• Understand the challenge that incubators face

An incubator acts like a VC in many aspects.  They have to believe that they can get other like minded investors to put money into your business, early on, or it doesn't make sense to invest in you.  You have to convince them that your idea and people are winners.  By investing in your team they will be part of that winning company.  Your team must look the part and preferably have the chops that make them believe in you.  If you get in, they will help you with your pitch at the next level.

  • As always, Introductions do matter / use LinkedIn

Look at the incubator team and do everything you can to find someone who can make a friendly introduction, just like you would with a VC.  Review companies the incubator teams members have either been a part of or invested in. Use LinkedIn to gather this information if it isn't readily apparent and then use your connections to get an in and avoid the application death bin.

  • You have an interview now what?

I'm a big believer in the keep it simple approach.  Keep your presentation to 10 slides (check out Garage Ventures Guy Kawasaki's model if you haven't seen it previously) and do your homework.  Hopefully you know who will be in the meeting.  If you do, make sure you tie anything your company will do to something the investor can relate to (preferably a "positive" thing).  Also make sure that your team is prepared to answer questions based on their role.  CEO should answer market / business questions, CTO - Tech questions etc.,.  Last practice, practice, practice.  You only get one shot in these situations - bring in people that will "professionally" beat you up with questions so that when the live bullets fly - you're ready!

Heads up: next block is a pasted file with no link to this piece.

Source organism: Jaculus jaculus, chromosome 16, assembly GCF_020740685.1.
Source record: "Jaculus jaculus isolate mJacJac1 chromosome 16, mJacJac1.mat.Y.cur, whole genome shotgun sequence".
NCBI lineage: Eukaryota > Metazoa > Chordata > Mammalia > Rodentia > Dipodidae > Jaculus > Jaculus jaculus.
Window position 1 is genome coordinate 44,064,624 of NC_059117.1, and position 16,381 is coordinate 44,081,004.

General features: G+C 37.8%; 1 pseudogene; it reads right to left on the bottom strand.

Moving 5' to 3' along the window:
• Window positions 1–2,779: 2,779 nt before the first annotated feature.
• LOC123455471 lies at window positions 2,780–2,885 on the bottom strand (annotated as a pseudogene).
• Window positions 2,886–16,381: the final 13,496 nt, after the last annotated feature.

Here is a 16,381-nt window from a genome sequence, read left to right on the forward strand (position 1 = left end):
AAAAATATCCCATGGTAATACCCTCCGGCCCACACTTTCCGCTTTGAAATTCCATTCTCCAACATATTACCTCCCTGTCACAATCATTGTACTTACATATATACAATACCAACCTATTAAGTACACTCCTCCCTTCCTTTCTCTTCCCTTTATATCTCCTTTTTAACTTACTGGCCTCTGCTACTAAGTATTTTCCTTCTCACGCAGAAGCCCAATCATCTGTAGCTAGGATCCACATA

• Does an alma mater, matter?

Absolutely!  Think about what school you went to.  Generally the more prestigious the University you went to the more market cache you'll have.  If you went to Stanford and are looking for work in Silicon Valley you know what I mean.  However, for international startups they usually don't have the US university pedigree and going through a well known incubator can be critical, supplying you with credentials that last a lifetime.

Mentors and relationships from your incubator will provide you with many springboards in later pursuits as well as giving you that initial leg up with your current startup.  Plus you'll work side by side with other companies with similar dreams and knowledge to pass on along the way.  Entrepreneurs are likely to have many different jobs over the course of their working lives and incubators provide an opportunity to work with like minded people that maybe your next team mates.

Incubators aren't for everyone and there are many success stories for companies that didn't use incubators to start.  However, if a first time entrepreneur is looking for a fast path to knowledge, connections and increased success.  Incubators are worth serious consideration.